The One Time It's (Almost) OK to Talk at the Movies

As a veteran film critic, I’m the last person to advocate talking during a movie screening.

And yet when I watched the new horror film “Lights Out” recently I silently wished my fellow audience members would pipe up.

Let me explain.

Talking is a certified no-no while watching movies. I rarely say a peep in the theater — even during the trailers. If I simply can’t help myself, I’ll whisper into my friend’s ear and then feel hopelessly guilty for the next 20 minutes.

And, as the father of two young sons, I’m constantly instructing them to be stand-up movie patrons. “We’ll talk after the end credits, boys. For now, shush.”

They do as told. Bless their hearts.

The horror movie experience is a bit different, though. Some of my fondest movie memories happened while watching films like the original “Fright Night.” I forget the precise exchanges, but some of my fellow patrons cracked wise at precisely the right moment.

Timing is everything, in the movies as well as life.

I can remember laughing hard for days about a story my brother told me. He had just seen a great new horror film, and he shared word for word some of the audience members’ reactions to it. No screenwriter could concoct those spontaneous lines.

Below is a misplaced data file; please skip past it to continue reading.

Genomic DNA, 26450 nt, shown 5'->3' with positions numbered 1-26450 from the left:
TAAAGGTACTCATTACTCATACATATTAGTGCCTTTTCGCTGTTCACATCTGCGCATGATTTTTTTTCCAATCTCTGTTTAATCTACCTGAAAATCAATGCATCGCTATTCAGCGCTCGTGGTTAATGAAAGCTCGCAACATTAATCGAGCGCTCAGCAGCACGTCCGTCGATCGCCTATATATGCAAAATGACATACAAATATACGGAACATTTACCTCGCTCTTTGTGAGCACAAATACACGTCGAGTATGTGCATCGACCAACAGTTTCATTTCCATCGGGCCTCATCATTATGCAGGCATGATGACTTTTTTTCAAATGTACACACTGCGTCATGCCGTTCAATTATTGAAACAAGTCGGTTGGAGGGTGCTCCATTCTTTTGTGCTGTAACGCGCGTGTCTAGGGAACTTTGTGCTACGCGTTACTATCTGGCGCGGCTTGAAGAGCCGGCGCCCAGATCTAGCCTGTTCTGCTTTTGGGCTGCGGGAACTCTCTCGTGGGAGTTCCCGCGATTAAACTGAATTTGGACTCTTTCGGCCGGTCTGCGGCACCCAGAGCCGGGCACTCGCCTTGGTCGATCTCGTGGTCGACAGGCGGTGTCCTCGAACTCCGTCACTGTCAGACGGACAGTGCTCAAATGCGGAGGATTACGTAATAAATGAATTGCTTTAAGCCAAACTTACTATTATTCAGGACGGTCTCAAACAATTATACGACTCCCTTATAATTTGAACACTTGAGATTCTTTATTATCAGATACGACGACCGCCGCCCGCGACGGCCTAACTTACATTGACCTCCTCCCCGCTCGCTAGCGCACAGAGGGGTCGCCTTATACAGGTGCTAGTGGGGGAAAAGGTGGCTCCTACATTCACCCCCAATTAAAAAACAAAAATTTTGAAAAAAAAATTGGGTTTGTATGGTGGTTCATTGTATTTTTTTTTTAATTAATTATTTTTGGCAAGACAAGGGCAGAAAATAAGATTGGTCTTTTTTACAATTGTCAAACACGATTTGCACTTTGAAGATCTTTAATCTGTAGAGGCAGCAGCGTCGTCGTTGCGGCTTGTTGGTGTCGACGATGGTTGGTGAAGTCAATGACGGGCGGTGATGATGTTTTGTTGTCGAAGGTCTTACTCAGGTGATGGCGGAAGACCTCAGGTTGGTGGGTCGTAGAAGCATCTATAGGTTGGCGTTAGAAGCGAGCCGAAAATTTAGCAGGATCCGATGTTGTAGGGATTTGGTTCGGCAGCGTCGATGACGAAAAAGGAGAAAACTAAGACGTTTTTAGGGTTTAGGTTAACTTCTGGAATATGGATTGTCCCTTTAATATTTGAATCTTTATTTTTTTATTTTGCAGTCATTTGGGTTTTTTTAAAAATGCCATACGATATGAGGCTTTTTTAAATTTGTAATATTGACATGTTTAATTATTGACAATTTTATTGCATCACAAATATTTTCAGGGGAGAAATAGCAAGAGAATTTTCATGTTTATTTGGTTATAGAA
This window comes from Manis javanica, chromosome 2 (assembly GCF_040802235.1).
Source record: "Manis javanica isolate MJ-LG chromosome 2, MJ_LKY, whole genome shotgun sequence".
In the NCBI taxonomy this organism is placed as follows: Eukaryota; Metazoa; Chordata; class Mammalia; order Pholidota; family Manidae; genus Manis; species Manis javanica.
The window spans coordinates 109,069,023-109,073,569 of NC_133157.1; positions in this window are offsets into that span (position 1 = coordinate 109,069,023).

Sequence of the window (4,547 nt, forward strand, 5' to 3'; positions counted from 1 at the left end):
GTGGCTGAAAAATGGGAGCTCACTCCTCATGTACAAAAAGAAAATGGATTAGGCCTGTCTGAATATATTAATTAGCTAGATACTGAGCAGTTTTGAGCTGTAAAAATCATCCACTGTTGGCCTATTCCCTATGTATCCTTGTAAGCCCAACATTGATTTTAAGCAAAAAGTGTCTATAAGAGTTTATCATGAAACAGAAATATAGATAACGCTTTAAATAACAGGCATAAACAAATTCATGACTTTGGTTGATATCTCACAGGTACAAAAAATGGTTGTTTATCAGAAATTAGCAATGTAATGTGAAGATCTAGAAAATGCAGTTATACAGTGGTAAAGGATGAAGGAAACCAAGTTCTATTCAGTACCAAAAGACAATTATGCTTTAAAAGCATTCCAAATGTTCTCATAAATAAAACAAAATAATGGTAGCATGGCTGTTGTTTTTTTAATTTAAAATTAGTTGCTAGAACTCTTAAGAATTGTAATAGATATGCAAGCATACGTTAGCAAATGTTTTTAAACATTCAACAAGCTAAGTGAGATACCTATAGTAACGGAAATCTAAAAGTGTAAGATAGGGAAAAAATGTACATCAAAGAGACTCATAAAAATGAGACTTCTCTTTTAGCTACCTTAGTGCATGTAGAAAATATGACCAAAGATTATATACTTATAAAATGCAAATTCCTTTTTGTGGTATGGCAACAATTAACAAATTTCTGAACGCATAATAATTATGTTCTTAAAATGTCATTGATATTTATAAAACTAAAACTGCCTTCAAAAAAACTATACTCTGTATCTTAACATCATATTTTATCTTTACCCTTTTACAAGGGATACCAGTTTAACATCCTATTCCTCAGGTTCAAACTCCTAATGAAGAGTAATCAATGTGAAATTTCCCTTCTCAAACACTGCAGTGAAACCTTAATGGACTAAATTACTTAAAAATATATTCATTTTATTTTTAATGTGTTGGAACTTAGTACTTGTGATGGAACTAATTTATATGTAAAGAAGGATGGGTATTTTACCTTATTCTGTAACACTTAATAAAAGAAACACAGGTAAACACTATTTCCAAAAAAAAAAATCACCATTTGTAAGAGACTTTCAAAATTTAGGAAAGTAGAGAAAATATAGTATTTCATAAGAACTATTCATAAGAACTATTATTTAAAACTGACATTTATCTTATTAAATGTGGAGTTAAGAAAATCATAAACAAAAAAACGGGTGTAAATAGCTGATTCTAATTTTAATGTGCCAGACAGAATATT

That was second-hand funny, mind you.

The best horror movies invite a communal response. An entire theater shrieking all at once. People laughing in unison during a tension-shattering moment or slowly gripping the armrests. Consider how 1982’s “Poltergeist” served up so many solid laughs betwixt the scares.

Which brings us to “Lights Out.” The new film is a lean, 81-minute affair with forgettable dialogue and rudimentary characters. But it knows just how to jolt us in our seats.

The air quickly became electric in the theater I saw it in. That is the true theatrical experience, and no flat screen can duplicate it at home. Three-D glasses can’t improve upon it. Nor can an IMAX screen.

Visceral scares are the very best reason to overpay for a movie ticket today.

We watched “Lights Out” as one, each movie goer silently assessing how our fellow patrons were processing the shocks.

What was missing? Some wiseacre who could add just the perfect response to one of the film’s big scares.

And there’s your 21st century movie conundrum. Ninety-nine percent of time talking in movies is 100 percent wrong. Yet in the near-perfect circumstances, this movie lover wishes someone savvy would pipe up.